Meta Analysis Shows MMF Provides Greater Benefit to Lupus Nephritis Patients Than CYC

A recent study, published in the journal Medicinehas found that Mycopheenolate mofetil (MMF) could be a more advantageous therapy for lupus nephritis than cyclophosphamide (CYC) when it comes to improving serum complement C3 and reaching complete remission. The study also found that MMF had fewer AEs compared to CYC.

The Study

The goal of this study was to determine whether MMF or CYC is a better induction therapy (in terms of efficacy and safety) for lupus nephritis.

Researchers conducted a meta analysis by searching various library databases and collecting data on randomized and controlled clinical trials of lupus nephritis patients taking CYC, MMF, or a combination of one of these therapies with another drug.  In total, data was collected from 18 articles and 1989 patients. The primary endpoint of this trial was the response to serum creatinine, serum complement C3, and urine protein. Secondary endpoints were complete remission as well as adverse reactions.

5 of the studies examined had investigated change in serum complement C3. These studies indicated that MMF was a better therapy than CYC for increasing the levels of this complement. Additionally, MMF was more likely to result in complete remission.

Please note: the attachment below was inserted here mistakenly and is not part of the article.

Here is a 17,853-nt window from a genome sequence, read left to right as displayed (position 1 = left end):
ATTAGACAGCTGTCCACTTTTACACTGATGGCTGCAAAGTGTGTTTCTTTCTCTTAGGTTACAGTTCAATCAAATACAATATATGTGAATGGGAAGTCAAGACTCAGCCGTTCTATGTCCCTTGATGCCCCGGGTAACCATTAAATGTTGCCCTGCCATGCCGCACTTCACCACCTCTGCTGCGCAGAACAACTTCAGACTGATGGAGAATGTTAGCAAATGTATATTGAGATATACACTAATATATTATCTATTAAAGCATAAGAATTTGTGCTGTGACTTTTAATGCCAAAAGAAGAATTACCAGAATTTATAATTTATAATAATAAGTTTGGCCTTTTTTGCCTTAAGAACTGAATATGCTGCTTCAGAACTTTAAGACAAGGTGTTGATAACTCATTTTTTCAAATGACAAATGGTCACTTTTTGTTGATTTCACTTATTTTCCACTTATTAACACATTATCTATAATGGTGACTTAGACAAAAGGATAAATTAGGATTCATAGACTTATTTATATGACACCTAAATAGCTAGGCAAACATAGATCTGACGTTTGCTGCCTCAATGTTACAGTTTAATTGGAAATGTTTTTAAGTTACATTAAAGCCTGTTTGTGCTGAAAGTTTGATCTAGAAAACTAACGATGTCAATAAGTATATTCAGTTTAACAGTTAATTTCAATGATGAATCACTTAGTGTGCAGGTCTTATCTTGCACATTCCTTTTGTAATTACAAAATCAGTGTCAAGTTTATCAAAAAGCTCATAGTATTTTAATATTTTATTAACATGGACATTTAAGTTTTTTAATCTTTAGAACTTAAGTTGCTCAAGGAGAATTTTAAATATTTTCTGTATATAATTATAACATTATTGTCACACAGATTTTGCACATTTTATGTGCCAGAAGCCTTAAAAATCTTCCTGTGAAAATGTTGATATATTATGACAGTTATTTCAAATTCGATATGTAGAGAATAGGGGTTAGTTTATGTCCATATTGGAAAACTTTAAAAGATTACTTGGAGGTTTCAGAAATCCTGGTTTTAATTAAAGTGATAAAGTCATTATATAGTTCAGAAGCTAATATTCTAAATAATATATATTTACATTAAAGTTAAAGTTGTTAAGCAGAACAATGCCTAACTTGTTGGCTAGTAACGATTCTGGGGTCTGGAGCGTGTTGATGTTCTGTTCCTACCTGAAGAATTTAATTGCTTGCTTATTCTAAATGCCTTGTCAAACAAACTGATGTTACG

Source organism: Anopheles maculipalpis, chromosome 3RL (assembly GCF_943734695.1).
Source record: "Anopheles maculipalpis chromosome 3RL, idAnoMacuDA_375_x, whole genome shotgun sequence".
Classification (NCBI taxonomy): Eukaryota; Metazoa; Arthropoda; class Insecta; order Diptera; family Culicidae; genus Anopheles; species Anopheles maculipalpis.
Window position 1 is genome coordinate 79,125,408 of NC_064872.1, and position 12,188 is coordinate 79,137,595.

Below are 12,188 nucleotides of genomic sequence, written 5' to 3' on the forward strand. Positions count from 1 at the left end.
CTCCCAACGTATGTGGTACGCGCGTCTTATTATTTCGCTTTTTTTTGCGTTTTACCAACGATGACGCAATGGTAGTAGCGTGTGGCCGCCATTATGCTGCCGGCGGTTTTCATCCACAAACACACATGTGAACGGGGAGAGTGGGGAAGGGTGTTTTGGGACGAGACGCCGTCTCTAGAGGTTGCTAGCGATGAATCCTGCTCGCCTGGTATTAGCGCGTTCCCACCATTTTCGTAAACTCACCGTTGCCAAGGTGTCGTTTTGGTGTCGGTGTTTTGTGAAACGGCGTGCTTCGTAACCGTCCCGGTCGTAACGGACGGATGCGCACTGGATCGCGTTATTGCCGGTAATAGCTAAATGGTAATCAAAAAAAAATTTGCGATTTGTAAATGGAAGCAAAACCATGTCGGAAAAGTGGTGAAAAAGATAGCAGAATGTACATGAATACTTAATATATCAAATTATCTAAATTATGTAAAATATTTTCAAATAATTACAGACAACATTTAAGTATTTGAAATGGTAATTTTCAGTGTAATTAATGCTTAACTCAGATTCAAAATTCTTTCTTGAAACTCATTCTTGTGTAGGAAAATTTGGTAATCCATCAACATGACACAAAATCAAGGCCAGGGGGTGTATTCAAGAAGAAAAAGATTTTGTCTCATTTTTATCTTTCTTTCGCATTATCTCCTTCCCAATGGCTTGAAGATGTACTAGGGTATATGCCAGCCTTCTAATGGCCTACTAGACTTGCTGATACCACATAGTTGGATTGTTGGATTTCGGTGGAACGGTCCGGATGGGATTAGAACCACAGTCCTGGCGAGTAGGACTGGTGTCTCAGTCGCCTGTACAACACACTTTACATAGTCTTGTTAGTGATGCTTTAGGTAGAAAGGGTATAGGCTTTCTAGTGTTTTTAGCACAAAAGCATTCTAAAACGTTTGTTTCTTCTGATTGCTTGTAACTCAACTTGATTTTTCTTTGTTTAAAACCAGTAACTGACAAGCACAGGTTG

7 of the trials studied investigated how the therapies vary in improvements of serum creatine. These studies found that neither MMF or CYC was found to have a significantly different effect.

Notably, this meta analysis found that Asian patients may benefit more from CYC than MMF. The same is true for those who have low (less than 4 grams per day) baseline urine protein levels. However, these groups are the exceptions. For the vast majority of patients, MMF was found to be more beneficial.

For the majority of patients taking MMF instead of CYC, the risk of infection was lower. For Asian patients specifically, this therapy was able to reduce the incidence of developing menstrual abnormalities or leukopenia.

Finally, CYC was found to produce more gastrointestinal symptoms than MMF in patients. This finding held across all races in the trials.

You can read more about this meta analysis and these two therapies here.

Share this post

Share on facebook
Share on google
Share on twitter
Share on linkedin
Share on pinterest
Share on print
Share on email